This week, we wrap up our coverage of greater and lesser devils with one of the strangest. Meet the stygian devil sometimes called an Amnizu.
The Amnizu are a strange beast. These stygian devils have morphed over the years from a weird big-brained demon with a tiny body, to a portly devil whose heads have shrunk as their powers have grown. But how do we go from devils that are described as having big ugly heads to the grinning face gracing the featured image of this article? Let’s find out. It all starts with Styx–the river, not the band, but you better believe I’m going to link to Mr. Roboto.
I mean they went out of their way to cram a reference to Kilroy into their big song, so the least we can do here is cram a reference to the band in here. But the river styx has long played an important part in D&D cosmology. It flows throughout the cosmos, and in particular the lower planes, where it connects the Abyss and the Nine Hells. Borrowing from mythology, that age-old D&D tradition, the river Styx is one of the five rivers of the underworld in Greek Mythology. The other four are Acheron, Cocytus, Phlegethon, and Lethe–a few of those names you might recognize from elsewhere in D&D.
In mythology the river Styx is where the deities of the Greek pantheon swore every oath, because during the war with the Titans, Zeus decreed that every oath must be sworn upon the river Styx after the goddess of the river sided with the gods in the cataclysmic battle. Its renowned powers–like making Achilles invincible–don’t really play in D&D though. The D&D version of the river Styx is much more like the river Lethe, the river of unmindfulness. The D&D Styx will wipe souls clean of their memories (as well as living creatures for the most part).
We mention all this because the monster known as the Amnizu began life as the Styx Devil.
Appearing first in the 1st Edition Fiend Folio, the Styx Devil, as it was called then, was a powerful devil described as having a disproportionately large, ugly head. And it shows in the artwork. These big-headed devils are tasked with seeking out souls to bring to Geryon, archduke of the 5th Layer of the Nine Hells, and they succeed at this task with aplomb, given their inherent invulnerability to nonmagical weapons and a touch attack that has a 50% chance of casting a 22nd level Imprisonment. Styx Devils don’t mess around.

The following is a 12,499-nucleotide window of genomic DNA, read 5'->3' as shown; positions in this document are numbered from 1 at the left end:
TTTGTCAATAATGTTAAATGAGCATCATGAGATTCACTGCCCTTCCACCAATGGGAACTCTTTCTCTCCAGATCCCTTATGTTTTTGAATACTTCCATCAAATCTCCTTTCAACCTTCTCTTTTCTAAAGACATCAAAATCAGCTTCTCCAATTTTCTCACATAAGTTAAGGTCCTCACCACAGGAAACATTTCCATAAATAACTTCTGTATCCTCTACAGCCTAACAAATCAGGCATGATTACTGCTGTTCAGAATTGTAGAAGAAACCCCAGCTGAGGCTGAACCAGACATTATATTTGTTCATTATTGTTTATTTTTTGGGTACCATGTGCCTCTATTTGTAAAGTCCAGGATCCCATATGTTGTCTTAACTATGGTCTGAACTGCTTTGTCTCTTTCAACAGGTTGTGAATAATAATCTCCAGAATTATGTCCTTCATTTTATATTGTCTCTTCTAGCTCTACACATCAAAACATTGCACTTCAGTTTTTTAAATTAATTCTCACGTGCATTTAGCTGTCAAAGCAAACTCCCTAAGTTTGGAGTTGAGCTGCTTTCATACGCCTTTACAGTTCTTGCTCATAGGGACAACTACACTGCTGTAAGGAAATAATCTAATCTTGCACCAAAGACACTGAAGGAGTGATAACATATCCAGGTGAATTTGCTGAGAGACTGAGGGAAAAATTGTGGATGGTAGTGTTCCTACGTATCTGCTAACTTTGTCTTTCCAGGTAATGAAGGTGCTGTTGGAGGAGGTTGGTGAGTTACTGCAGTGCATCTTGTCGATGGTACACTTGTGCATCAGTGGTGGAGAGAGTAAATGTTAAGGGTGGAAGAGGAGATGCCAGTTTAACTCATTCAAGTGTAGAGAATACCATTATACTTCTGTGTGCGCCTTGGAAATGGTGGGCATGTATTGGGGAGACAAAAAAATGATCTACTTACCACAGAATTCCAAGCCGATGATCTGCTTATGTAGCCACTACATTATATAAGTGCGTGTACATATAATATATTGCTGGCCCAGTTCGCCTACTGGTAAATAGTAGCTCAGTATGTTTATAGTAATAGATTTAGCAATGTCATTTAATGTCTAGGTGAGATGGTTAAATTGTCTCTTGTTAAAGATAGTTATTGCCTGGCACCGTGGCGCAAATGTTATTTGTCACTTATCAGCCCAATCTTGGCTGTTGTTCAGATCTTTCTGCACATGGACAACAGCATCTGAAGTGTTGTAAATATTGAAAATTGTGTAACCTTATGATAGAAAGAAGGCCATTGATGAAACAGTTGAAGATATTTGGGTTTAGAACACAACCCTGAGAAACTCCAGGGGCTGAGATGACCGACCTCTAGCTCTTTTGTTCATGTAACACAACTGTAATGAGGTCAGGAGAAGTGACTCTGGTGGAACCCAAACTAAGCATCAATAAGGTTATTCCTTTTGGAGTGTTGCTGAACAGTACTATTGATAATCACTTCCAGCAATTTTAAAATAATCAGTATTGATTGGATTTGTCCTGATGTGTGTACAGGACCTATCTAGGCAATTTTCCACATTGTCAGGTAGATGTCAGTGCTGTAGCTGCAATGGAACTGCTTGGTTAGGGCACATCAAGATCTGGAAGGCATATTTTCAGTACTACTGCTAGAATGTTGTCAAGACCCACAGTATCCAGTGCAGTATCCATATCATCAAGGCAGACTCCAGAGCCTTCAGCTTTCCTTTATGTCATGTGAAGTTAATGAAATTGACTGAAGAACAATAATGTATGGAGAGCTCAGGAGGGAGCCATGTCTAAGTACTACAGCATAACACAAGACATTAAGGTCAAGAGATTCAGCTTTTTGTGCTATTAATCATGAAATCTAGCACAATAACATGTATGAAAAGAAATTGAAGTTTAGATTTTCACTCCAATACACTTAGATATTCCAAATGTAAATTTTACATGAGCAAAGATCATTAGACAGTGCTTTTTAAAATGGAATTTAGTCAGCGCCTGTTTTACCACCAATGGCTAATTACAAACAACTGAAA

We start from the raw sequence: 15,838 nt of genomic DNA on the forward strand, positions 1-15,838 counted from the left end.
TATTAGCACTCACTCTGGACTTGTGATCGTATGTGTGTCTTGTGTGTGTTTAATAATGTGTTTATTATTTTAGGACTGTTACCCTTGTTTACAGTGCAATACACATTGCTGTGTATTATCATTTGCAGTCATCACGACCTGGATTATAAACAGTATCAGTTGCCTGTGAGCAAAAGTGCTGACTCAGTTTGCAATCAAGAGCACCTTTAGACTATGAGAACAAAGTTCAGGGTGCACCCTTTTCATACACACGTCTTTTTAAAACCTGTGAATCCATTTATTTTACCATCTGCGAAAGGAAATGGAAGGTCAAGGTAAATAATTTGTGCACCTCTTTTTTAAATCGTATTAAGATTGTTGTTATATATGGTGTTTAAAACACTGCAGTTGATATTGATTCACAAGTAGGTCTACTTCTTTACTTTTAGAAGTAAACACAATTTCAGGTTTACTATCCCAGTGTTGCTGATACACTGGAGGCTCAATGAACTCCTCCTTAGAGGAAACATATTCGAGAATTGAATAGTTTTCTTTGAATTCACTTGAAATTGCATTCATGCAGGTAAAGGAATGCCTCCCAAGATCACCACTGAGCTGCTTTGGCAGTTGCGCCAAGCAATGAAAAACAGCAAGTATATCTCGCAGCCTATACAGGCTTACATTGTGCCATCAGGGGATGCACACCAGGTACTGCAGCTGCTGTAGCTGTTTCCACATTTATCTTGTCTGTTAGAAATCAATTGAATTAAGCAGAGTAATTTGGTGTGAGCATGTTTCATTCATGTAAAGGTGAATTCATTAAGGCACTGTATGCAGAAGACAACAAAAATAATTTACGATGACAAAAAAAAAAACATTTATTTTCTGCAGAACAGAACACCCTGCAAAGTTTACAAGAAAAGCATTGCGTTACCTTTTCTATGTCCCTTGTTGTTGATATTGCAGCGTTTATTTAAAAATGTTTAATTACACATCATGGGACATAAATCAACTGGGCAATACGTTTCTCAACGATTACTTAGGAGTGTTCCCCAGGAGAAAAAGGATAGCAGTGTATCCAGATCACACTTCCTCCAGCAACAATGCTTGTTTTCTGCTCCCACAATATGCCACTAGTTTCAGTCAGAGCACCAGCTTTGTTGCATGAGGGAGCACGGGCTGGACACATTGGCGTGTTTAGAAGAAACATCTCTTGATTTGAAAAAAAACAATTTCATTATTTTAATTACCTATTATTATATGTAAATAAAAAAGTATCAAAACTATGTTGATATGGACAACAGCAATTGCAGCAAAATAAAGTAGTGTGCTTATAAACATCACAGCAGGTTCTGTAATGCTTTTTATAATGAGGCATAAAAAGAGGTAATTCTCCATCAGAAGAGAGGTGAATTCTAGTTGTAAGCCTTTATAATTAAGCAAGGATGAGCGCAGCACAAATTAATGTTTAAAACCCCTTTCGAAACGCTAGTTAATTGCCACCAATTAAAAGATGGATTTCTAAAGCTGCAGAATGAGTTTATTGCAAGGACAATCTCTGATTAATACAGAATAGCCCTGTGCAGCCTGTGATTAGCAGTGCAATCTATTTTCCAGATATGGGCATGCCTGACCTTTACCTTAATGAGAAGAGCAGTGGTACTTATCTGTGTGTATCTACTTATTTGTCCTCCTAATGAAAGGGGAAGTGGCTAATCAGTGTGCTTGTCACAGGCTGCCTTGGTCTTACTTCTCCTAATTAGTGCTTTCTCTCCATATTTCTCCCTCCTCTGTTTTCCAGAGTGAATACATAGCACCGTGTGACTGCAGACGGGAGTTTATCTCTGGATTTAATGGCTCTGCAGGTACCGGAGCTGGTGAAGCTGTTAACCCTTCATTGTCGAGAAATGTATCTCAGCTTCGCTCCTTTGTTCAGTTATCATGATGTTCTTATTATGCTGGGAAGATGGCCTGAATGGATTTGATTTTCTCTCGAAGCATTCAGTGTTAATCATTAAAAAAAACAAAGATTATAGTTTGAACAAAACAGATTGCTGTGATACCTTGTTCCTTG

Neither do they in 2nd Edition, where their artwork changed and their powers got recalibrated (a perfect imprisonment half the time might be fine for a Gygax-esque DM, but most people don’t want that). They did gain the ability to cast Fireball three times per day, as well as an expanded role in the infernal hierarchy.
You can see they are near the top of the chain–a fact that remains true throughout the editions. Let’s take a look at how they fared in 3rd Edition D&D.
Here the transformation is much more dramatic. You can see the result of the shift, slowly all that mass in the head has flowed downward into the body, and their wings have shrunk down and they wear a downright jocular expression. Just look at that smug smile.
In 3rd Edition, they have lost their noble role in the fiendish hierarchy, instead being like a sort of hellish traffic control. 3rd Edition Amnizu are expected to be guardians who oversee traffic through the gates of hell. They occupy checkpoints stationed every ten miles along the River Styx, only becoming the fearsome soul hunters they were in previous editions should someone try and slip past them.
Powers-wise, the Amnizu shifts in focus as well. They lose their imprisonment abilities, instead gaining the power to stupefy creatures with a touch, as well as regeneration.
And while they don’t appear in the 4th Edition monster manual, they do appear in D&D 5th Edition, where you’ll find them gracing the pages of Mordenkainen’s Tome of Foes. Now wearing finery, these devils are arrogant, bullying, and ruthless. These devils are infernal commanders–some oversee armies of devils, some are tasked with overseeing the River Styx, but they command powerful enough forces to trust that to their legions.
5th Edition Amnizu are much more suited to be wheelers and dealers. They come with an instinctive charm that allows them to try and charm a person as a reaction. And with 18 Charisma, they’re naturally personable. As in previous editions, they possess a powerful touch attack, instead disrupting targets with necrotic damage. Feeblemind and Forgetfulness mean that this devil can always stay in control of a situation–but having power doesn’t necessarily mean using it indiscriminately. These devils are smart above all else.
Amnizu are a perfect mastermind type villain. If you want someone to be at the heart of an infernal cult–especially if you’re using the cult rules included in Mordenkainen’s Tome of Foes, the Amnizu is a perfect way to ramp up the tension and build towards a very cosmic conclusion to your battles with cults.